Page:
Adding to the effect are the performances. Derek Jacobi and Alec Guinness, as Clennam and Mr. Dorrit, lead a cast of less familiar names, but great talents. Jacobi takes a passive role that could easily have been boring and makes every instant of it fascinating. He's done this before, and I can think of no surer mark of a great actor than to be able to hold the attention of an audience while playing a quiet role in the midst of many other colorful characters. Guinness' performance is also superb. Mr. Dorrit is in some ways pitiable, in others almost a monster. He is a man obsessed with appearances, even while in the depths of poverty. He doesn't mind his daughter slaving to permit him small luxuries, but he makes sure no one sees her doing it. Guinness uses every tool of the actor brilliantly to make us understand, sympathize with, and condemn his character.
A few names in the supporting cast are familiar. Robert Morley shows up briefly, almost irrelevantly. Cyril Cusack plays Guinness' brother quietly, but effectively. Joan Greenwood is the picture of motherhood as a flinty, barren field. The rest of the roles are filled by fine British actors with faces that are sometimes familiar, and are always brimming with Dickensian eccentricity. Especially fine are Roshan Seth as the brisk, somewhat mysterious Mr. Pancks, and Miriam Margolyes, as the love of Clennam's youth. Margolyes produces perhaps the finest Dickens comic caricature ever brought to the screen, and is utterly hilarious. Sarah Pickering deserves special mention. The role of Little Dorrit is even more passive than that of Clennam, yet Pickering uses every opportunity the script offers to show her quiet, self-effacing heroism.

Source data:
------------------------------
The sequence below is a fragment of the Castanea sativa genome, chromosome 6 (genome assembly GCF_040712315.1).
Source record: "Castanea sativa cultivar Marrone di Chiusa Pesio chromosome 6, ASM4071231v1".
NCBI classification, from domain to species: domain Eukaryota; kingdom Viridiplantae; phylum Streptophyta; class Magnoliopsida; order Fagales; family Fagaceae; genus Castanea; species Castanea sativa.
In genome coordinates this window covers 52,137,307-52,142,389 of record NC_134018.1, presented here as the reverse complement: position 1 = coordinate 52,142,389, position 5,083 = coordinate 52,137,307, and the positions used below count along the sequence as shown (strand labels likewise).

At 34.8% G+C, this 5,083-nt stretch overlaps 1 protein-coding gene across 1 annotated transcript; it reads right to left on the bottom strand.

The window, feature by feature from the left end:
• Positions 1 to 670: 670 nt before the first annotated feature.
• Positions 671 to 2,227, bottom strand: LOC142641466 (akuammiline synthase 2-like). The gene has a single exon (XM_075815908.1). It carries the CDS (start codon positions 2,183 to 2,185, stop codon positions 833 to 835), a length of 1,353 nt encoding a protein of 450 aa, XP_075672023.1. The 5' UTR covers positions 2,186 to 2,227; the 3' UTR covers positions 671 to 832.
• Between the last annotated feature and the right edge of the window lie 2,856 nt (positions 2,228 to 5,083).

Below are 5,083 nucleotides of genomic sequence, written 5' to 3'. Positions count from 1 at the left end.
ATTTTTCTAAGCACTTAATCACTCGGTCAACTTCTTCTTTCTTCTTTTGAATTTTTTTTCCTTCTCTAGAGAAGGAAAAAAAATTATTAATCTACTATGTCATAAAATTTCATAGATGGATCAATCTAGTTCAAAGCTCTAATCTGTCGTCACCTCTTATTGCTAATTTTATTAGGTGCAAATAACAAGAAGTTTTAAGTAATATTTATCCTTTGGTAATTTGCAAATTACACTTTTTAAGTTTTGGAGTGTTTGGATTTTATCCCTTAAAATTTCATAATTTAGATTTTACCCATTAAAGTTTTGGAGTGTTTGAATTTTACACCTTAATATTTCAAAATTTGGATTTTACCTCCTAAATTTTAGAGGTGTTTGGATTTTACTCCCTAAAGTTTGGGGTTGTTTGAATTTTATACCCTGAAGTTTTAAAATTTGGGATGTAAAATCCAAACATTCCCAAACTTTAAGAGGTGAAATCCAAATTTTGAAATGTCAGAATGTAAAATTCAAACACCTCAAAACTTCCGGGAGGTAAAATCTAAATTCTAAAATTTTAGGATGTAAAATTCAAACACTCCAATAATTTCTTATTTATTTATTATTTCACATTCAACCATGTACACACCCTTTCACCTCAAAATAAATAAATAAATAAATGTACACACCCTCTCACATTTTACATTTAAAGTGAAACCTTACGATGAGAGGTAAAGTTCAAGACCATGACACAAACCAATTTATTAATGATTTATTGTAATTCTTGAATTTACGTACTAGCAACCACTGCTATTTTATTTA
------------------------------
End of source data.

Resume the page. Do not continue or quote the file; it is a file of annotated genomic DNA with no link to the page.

Little Dorrit, all six hours of it, was shot in a studio. It shows, yet perhaps that is not inappropriate. In some sense, Dickens' writing portrayed the literary equivalent of a studio version of 19th century England. It was not precisely realistic, but offered a concentrated, artificial version of the real world that, paradoxically, allowed him to more closely approach the truth of the age than strictly accurate reportage ever could. Christine Edzard uses the studio to the same effect. Artifice is plain enough that we never truly believe that her cameras have traveled through time to the 19th century, but the artifice is so well and carefully crafted that we feel the essence of the time.
The sets and costumes are little short of brilliant. Almost everything used in the film was produced from scratch for the film. The care for detail is obvious, as is the research that must have gone into the art direction. And these details are not merely window dressing, but are used to deepen and broaden the canvas of the film. The costumes give a further dimension to each character, and the sets establish not just place, but mood. Little Dorrit offers an unusually fine example of the use of visual details to support a film.
Little Dorrit is not without its weaknesses. The primary one is that the second half of the film is too repetitious. Edzard had to tred a fine line between repeating too much of the material from the first half and not showing enough of it to make the differences in the points of view clear. She seems to have erred on the side of revisiting too much material. This problem is compounded by the fact that few interesting new characters are introduced in the second half of the film, and also by seeing too little of the most entertaining characters from the first half. Another flaw that could have been easily avoided is confusion in the final resolution of a mystery set up practically from the beginning of the film. Given that the film ran six hours, surely another minute could have been devoted to clearing up the rather tangled strands. From a technical point of view, sometimes the limited budget shows through a bit too clearly, particularly in some of the mattes and models.
But these weaknesses are minor. On the whole, Edzard has made a superb film. Little Dorrit is most heartening because it shows not only talent, but true direction. Most promising new directors make more interesting versions of what everyone else is making. Edzard has boldly chosen a path of her own, and leads the rest of the participants of the film in the direction she has discovered. Little Dorrit may not be the easiest film to see, but it is extremely entertaining, artistically satisfying, and socially conscious. No other film I've seen this year has tried so much. The real miracle of Little Dorrit is how much of the ambition has been realized.